Military history


The news of Chamberlain’s guarantee of Poland threw the German dictator into one of his characteristic rages. He happened to be with Admiral Canaris, chief of the Abwehr, and according to the latter he stormed about the room, pounding his fists on the marble table top, his face contorted with fury, and shouting against the British, “I’ll cook them a stew they’ll choke on!”22

The next day, April 1, he spoke at Wilhelmshaven at the launching of the battleship Tirpitz and was in such a belligerent mood that apparently he did not quite trust himself, for at the last moment he ordered that the direct radio broadcast of his speech be canceled; he directed that it be re-broadcast later from recordings, which could be edited.* Even the re-broadcast version was spotted with warnings to Britain and Poland.

If they [the Western Allies] expect the Germany of today to sit patiently by until the very last day while they create satellite States and set them against Germany, then they are mistaking the Germany of today for the Germany of before the war.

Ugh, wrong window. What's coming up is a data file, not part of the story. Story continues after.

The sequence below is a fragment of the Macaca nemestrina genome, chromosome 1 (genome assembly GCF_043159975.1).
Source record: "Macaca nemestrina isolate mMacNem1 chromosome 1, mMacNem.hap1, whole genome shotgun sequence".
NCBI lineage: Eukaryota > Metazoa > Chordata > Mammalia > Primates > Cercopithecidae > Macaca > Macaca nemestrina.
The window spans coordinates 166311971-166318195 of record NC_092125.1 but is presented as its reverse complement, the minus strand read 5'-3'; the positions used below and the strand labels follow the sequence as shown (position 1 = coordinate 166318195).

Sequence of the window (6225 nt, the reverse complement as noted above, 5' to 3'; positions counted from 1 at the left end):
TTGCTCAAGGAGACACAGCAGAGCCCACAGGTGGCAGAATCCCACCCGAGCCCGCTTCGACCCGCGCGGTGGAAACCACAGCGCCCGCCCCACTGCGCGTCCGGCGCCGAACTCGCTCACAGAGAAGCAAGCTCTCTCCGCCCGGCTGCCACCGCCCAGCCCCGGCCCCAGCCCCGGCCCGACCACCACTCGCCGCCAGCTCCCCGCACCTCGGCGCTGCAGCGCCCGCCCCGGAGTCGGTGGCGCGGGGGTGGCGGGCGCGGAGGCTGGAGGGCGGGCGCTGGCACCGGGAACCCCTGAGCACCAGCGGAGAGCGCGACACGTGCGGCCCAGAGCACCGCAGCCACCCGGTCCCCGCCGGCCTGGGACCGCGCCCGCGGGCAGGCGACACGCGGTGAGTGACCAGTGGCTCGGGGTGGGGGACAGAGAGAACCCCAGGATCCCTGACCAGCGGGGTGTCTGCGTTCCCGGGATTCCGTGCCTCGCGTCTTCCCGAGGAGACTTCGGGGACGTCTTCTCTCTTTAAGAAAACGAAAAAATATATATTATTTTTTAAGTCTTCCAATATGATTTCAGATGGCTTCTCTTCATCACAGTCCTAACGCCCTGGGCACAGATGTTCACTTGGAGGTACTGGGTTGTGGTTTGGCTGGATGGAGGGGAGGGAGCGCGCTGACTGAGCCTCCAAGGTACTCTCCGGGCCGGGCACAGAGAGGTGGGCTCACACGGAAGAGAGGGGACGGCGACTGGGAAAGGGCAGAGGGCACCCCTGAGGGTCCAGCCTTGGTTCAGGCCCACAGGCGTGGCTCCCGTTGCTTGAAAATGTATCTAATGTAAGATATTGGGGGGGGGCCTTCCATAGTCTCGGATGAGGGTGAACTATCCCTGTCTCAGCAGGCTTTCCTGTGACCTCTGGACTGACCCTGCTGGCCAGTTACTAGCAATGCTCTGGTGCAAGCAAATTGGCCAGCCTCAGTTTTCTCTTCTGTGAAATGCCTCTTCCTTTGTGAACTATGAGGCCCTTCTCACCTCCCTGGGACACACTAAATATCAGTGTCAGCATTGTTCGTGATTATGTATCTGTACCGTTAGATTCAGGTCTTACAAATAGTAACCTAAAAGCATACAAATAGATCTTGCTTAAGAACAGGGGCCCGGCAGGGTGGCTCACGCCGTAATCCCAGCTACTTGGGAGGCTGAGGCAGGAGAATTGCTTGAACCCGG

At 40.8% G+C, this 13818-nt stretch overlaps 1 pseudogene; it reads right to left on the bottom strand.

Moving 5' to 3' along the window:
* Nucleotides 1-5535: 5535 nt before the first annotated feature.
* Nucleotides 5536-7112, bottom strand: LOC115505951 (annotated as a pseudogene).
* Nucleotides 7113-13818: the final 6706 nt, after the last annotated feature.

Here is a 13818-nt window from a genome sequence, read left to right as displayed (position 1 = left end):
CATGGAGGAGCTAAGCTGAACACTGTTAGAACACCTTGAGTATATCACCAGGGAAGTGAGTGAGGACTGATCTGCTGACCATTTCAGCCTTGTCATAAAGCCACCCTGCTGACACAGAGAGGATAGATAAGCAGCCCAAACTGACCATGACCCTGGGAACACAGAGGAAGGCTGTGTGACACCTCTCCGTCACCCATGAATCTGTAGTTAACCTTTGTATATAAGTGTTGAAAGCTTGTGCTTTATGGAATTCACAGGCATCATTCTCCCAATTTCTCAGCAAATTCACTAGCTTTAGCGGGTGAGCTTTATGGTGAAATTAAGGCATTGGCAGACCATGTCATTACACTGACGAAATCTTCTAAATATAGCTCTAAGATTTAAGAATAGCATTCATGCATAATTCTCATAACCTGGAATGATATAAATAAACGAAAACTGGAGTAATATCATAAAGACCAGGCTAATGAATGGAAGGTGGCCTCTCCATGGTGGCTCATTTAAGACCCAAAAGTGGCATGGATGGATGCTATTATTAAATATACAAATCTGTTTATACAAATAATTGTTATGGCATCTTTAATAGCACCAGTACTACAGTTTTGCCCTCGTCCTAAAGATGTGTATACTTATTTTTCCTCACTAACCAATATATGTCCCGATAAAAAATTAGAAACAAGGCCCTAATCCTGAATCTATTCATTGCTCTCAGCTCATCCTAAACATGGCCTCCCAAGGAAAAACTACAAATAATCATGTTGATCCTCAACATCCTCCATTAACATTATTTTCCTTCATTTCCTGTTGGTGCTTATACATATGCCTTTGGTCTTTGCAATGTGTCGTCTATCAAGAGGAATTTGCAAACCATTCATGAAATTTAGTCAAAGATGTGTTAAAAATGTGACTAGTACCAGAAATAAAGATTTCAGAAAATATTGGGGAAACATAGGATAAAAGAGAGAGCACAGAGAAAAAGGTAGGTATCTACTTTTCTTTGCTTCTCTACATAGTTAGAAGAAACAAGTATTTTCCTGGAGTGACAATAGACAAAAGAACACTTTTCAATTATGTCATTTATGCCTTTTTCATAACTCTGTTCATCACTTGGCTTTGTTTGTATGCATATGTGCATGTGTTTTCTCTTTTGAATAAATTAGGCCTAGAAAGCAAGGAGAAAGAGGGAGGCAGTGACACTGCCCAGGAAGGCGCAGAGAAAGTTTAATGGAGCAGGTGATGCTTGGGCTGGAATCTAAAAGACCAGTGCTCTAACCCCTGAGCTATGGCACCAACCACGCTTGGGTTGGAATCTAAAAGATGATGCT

He who declares himself ready to pull the chestnuts out of the fire for these powers must realize he burns his fingers….

When they say in other countries that they will arm and will keep arming still more, I can tell those statesmen only this: “Me you will never tire out!” I am determined to continue on this road.

Hitler, as his cancellation of the direct broadcast showed, was cautious enough not to provoke foreign opinion too much. It was reported in Berlin that day that he would denounce the Anglo–German naval treaty as his first reply to Chamberlain. But in his speech he merely declared that if Great Britain no longer wished to adhere to it, Germany “would accept this very calmly.”